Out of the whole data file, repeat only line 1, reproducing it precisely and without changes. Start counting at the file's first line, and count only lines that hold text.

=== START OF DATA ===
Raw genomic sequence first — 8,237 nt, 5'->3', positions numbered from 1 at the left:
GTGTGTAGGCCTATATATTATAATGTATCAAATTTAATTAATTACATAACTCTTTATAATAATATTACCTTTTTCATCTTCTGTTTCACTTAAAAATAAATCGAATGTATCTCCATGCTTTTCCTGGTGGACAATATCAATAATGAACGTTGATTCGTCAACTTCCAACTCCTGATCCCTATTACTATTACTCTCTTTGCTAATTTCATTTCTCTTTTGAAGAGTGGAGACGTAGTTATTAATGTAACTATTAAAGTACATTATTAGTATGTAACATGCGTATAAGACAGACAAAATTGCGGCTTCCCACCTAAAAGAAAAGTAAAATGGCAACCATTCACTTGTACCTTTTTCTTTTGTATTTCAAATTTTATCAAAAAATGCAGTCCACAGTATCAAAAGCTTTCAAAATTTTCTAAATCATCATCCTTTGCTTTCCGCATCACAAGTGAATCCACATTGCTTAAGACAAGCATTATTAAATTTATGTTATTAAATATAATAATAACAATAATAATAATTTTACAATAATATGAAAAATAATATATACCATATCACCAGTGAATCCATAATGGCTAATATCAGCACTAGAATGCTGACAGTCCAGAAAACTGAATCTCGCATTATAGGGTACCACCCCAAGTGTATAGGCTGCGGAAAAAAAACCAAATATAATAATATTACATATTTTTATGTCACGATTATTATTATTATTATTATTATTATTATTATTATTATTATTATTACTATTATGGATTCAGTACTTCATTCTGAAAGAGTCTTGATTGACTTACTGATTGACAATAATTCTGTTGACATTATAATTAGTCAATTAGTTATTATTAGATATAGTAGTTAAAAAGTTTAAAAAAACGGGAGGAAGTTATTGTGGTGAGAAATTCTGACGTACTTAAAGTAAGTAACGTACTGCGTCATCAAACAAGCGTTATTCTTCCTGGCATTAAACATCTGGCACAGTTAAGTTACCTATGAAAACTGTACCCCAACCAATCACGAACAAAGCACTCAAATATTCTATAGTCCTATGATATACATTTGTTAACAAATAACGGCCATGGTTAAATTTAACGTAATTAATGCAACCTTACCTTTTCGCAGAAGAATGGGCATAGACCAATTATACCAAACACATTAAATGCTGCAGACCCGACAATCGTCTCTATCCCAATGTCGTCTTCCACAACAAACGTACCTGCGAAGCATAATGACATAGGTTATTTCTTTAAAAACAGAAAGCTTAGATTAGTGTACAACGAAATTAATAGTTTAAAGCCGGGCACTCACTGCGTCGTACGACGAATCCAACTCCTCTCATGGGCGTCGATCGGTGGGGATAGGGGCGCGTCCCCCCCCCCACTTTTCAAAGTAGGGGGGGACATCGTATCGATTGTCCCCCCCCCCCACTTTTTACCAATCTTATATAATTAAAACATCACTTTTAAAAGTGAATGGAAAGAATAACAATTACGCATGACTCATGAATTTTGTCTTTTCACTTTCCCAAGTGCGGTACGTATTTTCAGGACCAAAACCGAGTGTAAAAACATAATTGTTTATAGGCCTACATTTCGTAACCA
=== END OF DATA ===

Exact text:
Raw genomic sequence first — 8,237 nt, 5'->3', positions numbered from 1 at the left: